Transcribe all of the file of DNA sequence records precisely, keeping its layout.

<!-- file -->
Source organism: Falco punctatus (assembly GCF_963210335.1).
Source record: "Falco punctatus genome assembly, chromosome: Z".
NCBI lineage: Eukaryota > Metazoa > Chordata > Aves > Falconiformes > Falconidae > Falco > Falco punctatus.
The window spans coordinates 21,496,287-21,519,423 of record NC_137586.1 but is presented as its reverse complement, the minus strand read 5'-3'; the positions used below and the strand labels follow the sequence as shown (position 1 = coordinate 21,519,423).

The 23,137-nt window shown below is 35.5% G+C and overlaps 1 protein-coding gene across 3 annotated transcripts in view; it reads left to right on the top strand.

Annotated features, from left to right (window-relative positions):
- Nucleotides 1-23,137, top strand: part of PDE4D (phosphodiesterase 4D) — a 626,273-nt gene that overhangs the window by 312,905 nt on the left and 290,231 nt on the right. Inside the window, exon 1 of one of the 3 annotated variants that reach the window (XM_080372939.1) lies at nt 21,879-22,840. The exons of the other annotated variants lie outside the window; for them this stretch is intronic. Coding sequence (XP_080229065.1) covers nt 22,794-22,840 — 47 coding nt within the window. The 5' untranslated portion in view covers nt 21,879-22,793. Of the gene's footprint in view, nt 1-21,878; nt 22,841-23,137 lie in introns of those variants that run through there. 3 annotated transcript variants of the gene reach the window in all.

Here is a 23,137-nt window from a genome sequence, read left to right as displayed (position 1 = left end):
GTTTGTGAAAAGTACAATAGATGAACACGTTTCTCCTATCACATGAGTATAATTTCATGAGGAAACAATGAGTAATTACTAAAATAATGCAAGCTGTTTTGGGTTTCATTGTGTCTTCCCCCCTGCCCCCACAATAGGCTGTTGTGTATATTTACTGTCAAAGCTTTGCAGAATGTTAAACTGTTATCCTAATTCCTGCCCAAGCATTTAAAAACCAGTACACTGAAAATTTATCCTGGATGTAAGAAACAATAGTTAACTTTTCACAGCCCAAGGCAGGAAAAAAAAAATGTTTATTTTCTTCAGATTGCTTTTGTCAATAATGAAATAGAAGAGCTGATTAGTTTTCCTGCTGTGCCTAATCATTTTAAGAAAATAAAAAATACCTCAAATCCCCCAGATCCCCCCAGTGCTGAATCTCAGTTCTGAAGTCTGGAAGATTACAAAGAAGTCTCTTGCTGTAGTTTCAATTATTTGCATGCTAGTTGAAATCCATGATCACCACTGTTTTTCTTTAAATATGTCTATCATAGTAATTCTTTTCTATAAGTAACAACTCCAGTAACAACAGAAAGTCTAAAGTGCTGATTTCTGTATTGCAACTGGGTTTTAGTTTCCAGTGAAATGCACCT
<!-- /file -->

Source organism: Falco punctatus (assembly GCF_963210335.1).
Source record: "Falco punctatus genome assembly, chromosome: Z".
NCBI lineage: Eukaryota > Metazoa > Chordata > Aves > Falconiformes > Falconidae > Falco > Falco punctatus.
The window spans coordinates 21,496,287-21,519,423 of record NC_137586.1 but is presented as its reverse complement, the minus strand read 5'-3'; the positions used below and the strand labels follow the sequence as shown (position 1 = coordinate 21,519,423).

The 23,137-nt window shown below is 35.5% G+C and overlaps 1 protein-coding gene across 3 annotated transcripts in view; it reads left to right on the top strand.

Annotated features, from left to right (window-relative positions):
- Nucleotides 1-23,137, top strand: part of PDE4D (phosphodiesterase 4D) — a 626,273-nt gene that overhangs the window by 312,905 nt on the left and 290,231 nt on the right. Inside the window, exon 1 of one of the 3 annotated variants that reach the window (XM_080372939.1) lies at nt 21,879-22,840. The exons of the other annotated variants lie outside the window; for them this stretch is intronic. Coding sequence (XP_080229065.1) covers nt 22,794-22,840 — 47 coding nt within the window. The 5' untranslated portion in view covers nt 21,879-22,793. Of the gene's footprint in view, nt 1-21,878; nt 22,841-23,137 lie in introns of those variants that run through there. 3 annotated transcript variants of the gene reach the window in all.

Here is a 23,137-nt window from a genome sequence, read left to right as displayed (position 1 = left end):
GTTTGTGAAAAGTACAATAGATGAACACGTTTCTCCTATCACATGAGTATAATTTCATGAGGAAACAATGAGTAATTACTAAAATAATGCAAGCTGTTTTGGGTTTCATTGTGTCTTCCCCCCTGCCCCCACAATAGGCTGTTGTGTATATTTACTGTCAAAGCTTTGCAGAATGTTAAACTGTTATCCTAATTCCTGCCCAAGCATTTAAAAACCAGTACACTGAAAATTTATCCTGGATGTAAGAAACAATAGTTAACTTTTCACAGCCCAAGGCAGGAAAAAAAAAATGTTTATTTTCTTCAGATTGCTTTTGTCAATAATGAAATAGAAGAGCTGATTAGTTTTCCTGCTGTGCCTAATCATTTTAAGAAAATAAAAAATACCTCAAATCCCCCAGATCCCCCCAGTGCTGAATCTCAGTTCTGAAGTCTGGAAGATTACAAAGAAGTCTCTTGCTGTAGTTTCAATTATTTGCATGCTAGTTGAAATCCATGATCACCACTGTTTTTCTTTAAATATGTCTATCATAGTAATTCTTTTCTATAAGTAACAACTCCAGTAACAACAGAAAGTCTAAAGTGCTGATTTCTGTATTGCAACTGGGTTTTAGTTTCCAGTGAAATGCACCT